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Yoshito Kishi, who is the Morris Loeb Professor of Chemistry in the Department of Chemistry and Chemical Biology at Harvard University in Cambridge, MA, is the lead researcher of this scientific endeavor, and the compound in question is called “halichondrin.”
Halichondrin occurs naturally in the sea sponge Halichondria okadai. A team of Japanese-based researchers discovered it in its natural state 33 years ago. However, in sea sponges, scientists have only found halichondrin in minuscule quantities.
The research team “have completed a remarkable total synthesis, enabling us to initiate a clinical trial of E7130.
To study its pharmacological properties and biological behavior, as well as to test its anticancer effects, researchers needed larger quantities. So, since then, they have been trying to synthesize the E7130 halichondrin molecule. However, the structure of this molecule made it particularly difficult to recreate.
Also, trying to synthesize small amounts of it impacted the formation of microtubules, explain Prof. Kishi and his colleagues, which are indispensable for the division of a cell.
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The importance of halichondrin
When researchers first discovered it, they “realized the halichondrins looked exceedingly potent,” explains study co-author Takashi Owa. “Due to the very unique structure of the natural product, many people were interested in the mode of action, and the investigators wanted to do a clinical study, but a lack of drug supply prevented them from doing it. So, 30 years have passed,” he goes on.
To study its pharmacological properties and biological behavior, as well as to test its anticancer effects, researchers needed larger quantities.
Owa is also the Chief Medicine Creation Officer and Chief Discovery Officer at Eisai’s oncology business group. Eisai is a Japanese pharmaceutical company that worked with Harvard scientists for 3 years in order to achieve the synthesis.
Now, Prof. Kishi and colleagues have surmounted these obstacles and “achieved a total synthesis of […] E7130” on a scale larger than 10 grams with more than 99.8% purity. They detail their findings in the journal Scientific Reports.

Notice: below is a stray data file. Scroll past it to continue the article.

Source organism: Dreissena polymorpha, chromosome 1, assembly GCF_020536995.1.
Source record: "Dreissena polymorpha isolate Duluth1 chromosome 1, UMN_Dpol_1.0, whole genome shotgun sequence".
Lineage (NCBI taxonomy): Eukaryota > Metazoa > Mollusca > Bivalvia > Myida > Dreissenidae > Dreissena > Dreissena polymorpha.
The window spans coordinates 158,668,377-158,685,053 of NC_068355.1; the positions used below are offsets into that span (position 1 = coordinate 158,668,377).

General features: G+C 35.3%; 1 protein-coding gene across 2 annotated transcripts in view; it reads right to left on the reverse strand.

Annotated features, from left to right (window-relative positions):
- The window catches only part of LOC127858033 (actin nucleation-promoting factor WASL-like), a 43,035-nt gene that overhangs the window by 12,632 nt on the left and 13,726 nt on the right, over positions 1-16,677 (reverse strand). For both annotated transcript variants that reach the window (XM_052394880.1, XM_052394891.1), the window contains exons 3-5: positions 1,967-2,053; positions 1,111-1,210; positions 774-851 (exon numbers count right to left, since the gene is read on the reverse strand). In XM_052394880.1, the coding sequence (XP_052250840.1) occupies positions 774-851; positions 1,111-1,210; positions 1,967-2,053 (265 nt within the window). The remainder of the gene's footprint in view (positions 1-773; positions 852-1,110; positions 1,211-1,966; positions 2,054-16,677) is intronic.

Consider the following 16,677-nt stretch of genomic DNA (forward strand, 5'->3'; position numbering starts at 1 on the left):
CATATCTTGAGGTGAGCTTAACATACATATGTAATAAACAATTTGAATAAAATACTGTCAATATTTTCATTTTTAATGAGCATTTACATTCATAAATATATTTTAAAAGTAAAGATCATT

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‘Unprecedented achievement of synthesis’
In 1992, Prof. Kishi and team were the first researchers to achieve the total synthesis of a halichondrin molecule called halichondrin B. In 2010, a simplified version of the molecule — called eribulin — became available to treat metastatic breast cancer and liposarcoma.
However, “[i]n 1992, it was unthinkable to synthesize a gram-quantity of a halichondrin,” says Prof. Kishi. But now, “[o]rganic synthesis has advanced to that level, even with molecular complexity that was untouchable several years ago.”
When researchers first discovered it, they “realized the halichondrins looked exceedingly potent,” explains study co-author Takashi Owa.
“We are very delighted to see our basic chemistry discoveries have now made it possible to synthesize this compound at large scale,” adds Prof. Kishi. “It’s a really unprecedented achievement of total synthesis, a special one […] No one has been able to produce halichondrins on a 10-gram scale — one milligram, that’s it”, says Takashi Owa.
The research team “have completed a remarkable total synthesis, enabling us to initiate a clinical trial of E7130,” Owa continues.
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In their paper, the scientists also describe new insights into the mechanism of action of E7130. In the past, researchers showed that halichondrins can inhibit microtubules, and thereby exert anticancer properties. But E7130 also has unique effects; it changes the tumor environment, which may improve how well other cancer drugs work.